During the course of that debate, we talked about the elimination of Russian nuclear weapons versus weapons in the United States. And that is good to a certain extent. But none of us in this body who have any idea about intelligence around the world have a great fear of any country getting hold of an ICBM, a major intercontinental ballistic missile, sticking it into a sleeve somewhere, and shooting it toward the United States. What we do have a fear of is somebody getting hold of what we call tactical nuclear weapons, sticking them into a suitcase and bringing them to the United States or putting them in a position to kill and harm Americans.

Pakistan has tactical nuclear weapons. As long as we maintain a strong relationship with them and as long as they are our ally--however you characterize that--then we have the ability to at least dialogue with the Pakistanis with respect to their nuclear program.

Even today, with all that has happened over the last 10 days and all the condemnation around the world from democratic countries, and particularly within the United States the condemnation of what has happened and the consternation and appall at what is taking place from the standpoint of demonstrations in Pakistan and in Libya, the Libyan Government and the Pakistani Government have given us all the help they can possibly give us, particularly in Libya. That is a government in transition. It is a temporary government, and we need to make sure the people of Libya have the opportunity to, hopefully, have a democratic form of government one day.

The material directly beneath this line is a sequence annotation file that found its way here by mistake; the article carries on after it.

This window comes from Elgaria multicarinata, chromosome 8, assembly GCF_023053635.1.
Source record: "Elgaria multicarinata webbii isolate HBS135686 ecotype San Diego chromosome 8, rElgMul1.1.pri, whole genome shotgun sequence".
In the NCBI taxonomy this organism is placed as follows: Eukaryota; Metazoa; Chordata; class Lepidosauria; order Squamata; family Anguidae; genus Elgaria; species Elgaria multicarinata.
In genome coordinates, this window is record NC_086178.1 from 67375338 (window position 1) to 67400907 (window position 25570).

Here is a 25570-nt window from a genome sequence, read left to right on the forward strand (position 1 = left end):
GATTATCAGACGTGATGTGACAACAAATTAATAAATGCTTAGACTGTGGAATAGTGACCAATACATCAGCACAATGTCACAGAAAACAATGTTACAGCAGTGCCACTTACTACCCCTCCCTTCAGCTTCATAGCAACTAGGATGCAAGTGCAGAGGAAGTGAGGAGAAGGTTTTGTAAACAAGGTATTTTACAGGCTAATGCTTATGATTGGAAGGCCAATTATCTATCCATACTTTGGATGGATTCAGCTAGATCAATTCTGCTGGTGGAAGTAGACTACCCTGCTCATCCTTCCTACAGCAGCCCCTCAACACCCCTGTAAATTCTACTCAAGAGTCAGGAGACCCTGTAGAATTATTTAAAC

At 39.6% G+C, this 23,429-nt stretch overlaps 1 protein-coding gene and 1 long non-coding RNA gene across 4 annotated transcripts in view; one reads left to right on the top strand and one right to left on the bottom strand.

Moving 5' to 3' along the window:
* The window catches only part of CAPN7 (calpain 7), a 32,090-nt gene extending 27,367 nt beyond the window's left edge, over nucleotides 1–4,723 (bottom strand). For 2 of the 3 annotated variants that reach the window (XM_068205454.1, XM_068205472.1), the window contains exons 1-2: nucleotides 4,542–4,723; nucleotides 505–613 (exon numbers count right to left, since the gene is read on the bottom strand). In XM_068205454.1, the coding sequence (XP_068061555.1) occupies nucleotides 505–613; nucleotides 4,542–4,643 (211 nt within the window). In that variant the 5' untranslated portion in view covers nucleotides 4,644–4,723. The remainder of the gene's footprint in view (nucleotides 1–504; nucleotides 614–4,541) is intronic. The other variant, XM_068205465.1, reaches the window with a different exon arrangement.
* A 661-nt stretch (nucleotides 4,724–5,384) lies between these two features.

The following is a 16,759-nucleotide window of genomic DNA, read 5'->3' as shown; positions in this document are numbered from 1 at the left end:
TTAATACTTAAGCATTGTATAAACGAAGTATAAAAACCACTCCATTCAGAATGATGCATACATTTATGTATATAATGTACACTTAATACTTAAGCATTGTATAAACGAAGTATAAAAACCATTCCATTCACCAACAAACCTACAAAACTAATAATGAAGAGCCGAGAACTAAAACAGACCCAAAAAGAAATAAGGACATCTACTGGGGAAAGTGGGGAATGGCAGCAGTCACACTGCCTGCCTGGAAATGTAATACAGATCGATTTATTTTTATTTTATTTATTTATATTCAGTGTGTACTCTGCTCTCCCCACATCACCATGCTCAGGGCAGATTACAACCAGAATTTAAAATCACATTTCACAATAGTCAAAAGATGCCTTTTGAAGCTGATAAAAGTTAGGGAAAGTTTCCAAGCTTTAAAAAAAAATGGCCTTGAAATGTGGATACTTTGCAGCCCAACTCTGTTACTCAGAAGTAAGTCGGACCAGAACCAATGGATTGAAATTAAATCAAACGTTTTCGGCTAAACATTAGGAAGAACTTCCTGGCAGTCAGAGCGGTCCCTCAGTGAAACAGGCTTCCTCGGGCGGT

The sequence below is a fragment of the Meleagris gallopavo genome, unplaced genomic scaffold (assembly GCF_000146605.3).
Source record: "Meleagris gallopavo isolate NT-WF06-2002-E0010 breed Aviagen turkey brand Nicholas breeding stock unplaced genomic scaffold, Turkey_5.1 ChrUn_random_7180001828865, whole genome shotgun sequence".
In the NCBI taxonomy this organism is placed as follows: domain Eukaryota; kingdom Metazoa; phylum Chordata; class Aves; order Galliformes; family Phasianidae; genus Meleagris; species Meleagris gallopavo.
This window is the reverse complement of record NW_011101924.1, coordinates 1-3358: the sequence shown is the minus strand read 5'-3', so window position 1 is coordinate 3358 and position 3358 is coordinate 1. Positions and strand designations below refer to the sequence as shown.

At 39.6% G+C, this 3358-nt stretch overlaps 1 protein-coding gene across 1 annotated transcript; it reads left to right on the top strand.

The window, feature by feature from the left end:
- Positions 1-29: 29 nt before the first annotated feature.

If we sever ties with them today, folks, that is over. We can just make certain of the fact that we have one more territory, one more country where terrorists have the opportunity to be trained to kill and harm Americans.

With respect to Pakistan, the PAC government has sent the Palace Guard to guard the Embassy of the United States. That is their most elite troops. Again, our relationship is frayed and it is fractured, but they are doing their level best to try to make sure the Americans who remain in Pakistan are protected. If we all of a sudden decide that we are going to cut them off from financial aid, is that going to improve the situation? Is it going to give us some sort of satisfaction? It may from the standpoint of folks who don't like the idea of foreign aid period. But from a national security standpoint, it is simply the wrong thing to do.

There will be one country that will gain from this. The country that will gain from this is the most notorious terrorist-sponsoring nation in the world, and that is Iran. Iran has a very powerful presence in Pakistan today. They want to have a powerful presence in Libya. I assure you if we cut off the minimal amount of aid that is being talked about with this amendment, then we are simply fostering the ability of Iran to have a larger voice and a larger presence in countries that are very fractious and very vulnerable today.

So while in spirit I agree with my good friend Senator Paul, this is not
the right time in the history of our country and not the right time in the history of the world to take action that is simply not in the best interest of the United States.